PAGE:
The Chinese Masonic Society building at 18 Mary Street in Surry Hills, Sydney, was constructed in 1911, the same year that the Qing Dynasty came to an end in China, replaced the following year by the Republic of China. The Chinese Masonic Society grew out of the Yee Hing Company (also known as the Hung League), an anti-Manchu underground network in China with chapters in North America and other key destinations of Chinese migrants. Many Chinese who originated from Zhongshan belonged to the Yee Hing and subsequently to the Chinese Masonic Society. The building is a significant site in the China-Australia heritage corridor.
Map showing the location of the Chinese Masonic Society
The Yee Hing Company had been based in Blackburn Street, Surry Hills, from 1908 but moved to the purpose-built Mary Street buildings in 1912. The Yee Hing Company translated its name to the Chinese Masonic Society in 1912 on the grounds that there were similarities between the Company’s underground nature and the Freemasons’ history of being a secret society. Like the Freemasons, the Yee Hing wished to gain recognition as a respectable community organisation. As Shirley Fitzgerald (2007, 144) observes, 'Yee Hing was no more secret and mystical' than freemasonry. While the Chinese Masonic Society did not have formal links with freemasonry as such, as John Fitzgerald (2007, 94) notes, there were real links between Chinese Masons 'and white Freemasons through a variety of personal and business networks'.
Location map showing the previous (Blackburn Street) and present (Mary Street) locations of the Chinese Masonic Society
The Yee Hing Company and the Chinese Masonic Society were strong supporters of the republican cause in China and the hall in Mary Street served as a centre for many pro-Republic activities.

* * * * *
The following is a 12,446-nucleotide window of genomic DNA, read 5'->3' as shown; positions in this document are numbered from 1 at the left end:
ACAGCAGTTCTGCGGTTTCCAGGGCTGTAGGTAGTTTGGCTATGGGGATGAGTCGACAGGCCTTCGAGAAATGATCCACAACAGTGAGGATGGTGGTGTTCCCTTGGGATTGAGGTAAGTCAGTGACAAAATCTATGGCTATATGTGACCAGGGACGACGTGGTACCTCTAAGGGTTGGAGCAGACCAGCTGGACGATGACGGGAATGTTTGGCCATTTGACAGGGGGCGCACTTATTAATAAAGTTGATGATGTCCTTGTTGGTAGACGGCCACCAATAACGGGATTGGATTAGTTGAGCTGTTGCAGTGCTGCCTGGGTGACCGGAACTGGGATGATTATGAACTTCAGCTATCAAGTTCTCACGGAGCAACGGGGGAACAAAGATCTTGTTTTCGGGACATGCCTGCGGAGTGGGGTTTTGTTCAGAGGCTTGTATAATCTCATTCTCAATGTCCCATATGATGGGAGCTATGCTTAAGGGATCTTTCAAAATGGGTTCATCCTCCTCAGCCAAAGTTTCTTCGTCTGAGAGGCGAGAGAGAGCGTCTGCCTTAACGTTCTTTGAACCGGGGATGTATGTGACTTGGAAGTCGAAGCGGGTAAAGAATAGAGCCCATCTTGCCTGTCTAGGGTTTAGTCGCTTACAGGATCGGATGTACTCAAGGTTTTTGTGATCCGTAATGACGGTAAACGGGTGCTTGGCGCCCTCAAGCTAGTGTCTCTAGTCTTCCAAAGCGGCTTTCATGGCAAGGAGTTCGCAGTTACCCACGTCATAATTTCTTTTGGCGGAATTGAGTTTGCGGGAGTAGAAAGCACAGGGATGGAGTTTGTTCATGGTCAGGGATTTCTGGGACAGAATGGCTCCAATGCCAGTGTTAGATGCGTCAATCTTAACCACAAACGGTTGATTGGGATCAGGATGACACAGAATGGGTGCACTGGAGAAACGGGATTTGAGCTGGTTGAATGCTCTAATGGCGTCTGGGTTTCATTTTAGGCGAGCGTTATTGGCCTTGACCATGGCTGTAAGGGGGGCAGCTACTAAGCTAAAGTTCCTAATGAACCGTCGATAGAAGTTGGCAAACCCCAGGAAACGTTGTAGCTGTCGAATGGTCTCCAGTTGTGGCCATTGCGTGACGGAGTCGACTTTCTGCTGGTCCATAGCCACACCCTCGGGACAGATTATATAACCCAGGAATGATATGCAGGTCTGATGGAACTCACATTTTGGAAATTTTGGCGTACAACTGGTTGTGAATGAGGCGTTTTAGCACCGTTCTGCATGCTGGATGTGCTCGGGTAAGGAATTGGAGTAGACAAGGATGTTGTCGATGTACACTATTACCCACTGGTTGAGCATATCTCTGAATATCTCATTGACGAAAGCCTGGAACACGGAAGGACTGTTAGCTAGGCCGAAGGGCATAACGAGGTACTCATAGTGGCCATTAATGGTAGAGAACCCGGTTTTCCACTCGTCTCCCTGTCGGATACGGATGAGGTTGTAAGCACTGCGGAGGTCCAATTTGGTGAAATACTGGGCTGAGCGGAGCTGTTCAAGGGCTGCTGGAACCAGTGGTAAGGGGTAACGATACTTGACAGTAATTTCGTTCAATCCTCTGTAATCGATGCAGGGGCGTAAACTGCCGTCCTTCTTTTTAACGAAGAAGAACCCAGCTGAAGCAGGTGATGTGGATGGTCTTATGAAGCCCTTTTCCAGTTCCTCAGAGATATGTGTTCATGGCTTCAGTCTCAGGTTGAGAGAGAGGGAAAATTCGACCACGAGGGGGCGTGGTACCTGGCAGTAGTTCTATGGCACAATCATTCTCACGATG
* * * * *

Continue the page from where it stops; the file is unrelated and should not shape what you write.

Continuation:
'The Chinese Masonic Society greatly expanded in 1916 and ran its own newspaper for many years. It was also prominent in many of the legal cases taken up to improve the rights of Chinese, including the High Court challenge to the attempted expulsion of many wartime refugees in 1949' (Williams, 1999, 18)
The Society’s building in Mary Street is a three storey brick structure with balconies on the upper floors which in recent years have been infilled with aluminium-framed glass windows. The only elements of the building which explicitly reference Chinese traditional design are the stucco filials on each corner of the top of the façade, which are in the shape of a miniature pagoda.
The front of the building, on Mary Street, Surry Hills.
One of the pagoda-shaped filials
The Chinese Masonic Society remains active today and still occupies the same buildings
Fitzgerald, J. (2007) Big White Lie: Chinese Australians in White Australia. Sydney: University of NSW Press.
Fitzgerald, S. (2007) Red Tape and Gold Scissors: The Story of Sydney’s Chinese. Sydney: Halstead Press.
Williams, M. (1999) Chinese settlement in New South Wales: a thematic history: A report to the Heritage Office of NSW, https://www.environment.nsw.gov.au/resources/heritagebranch/heritage/chinesehistory.pdf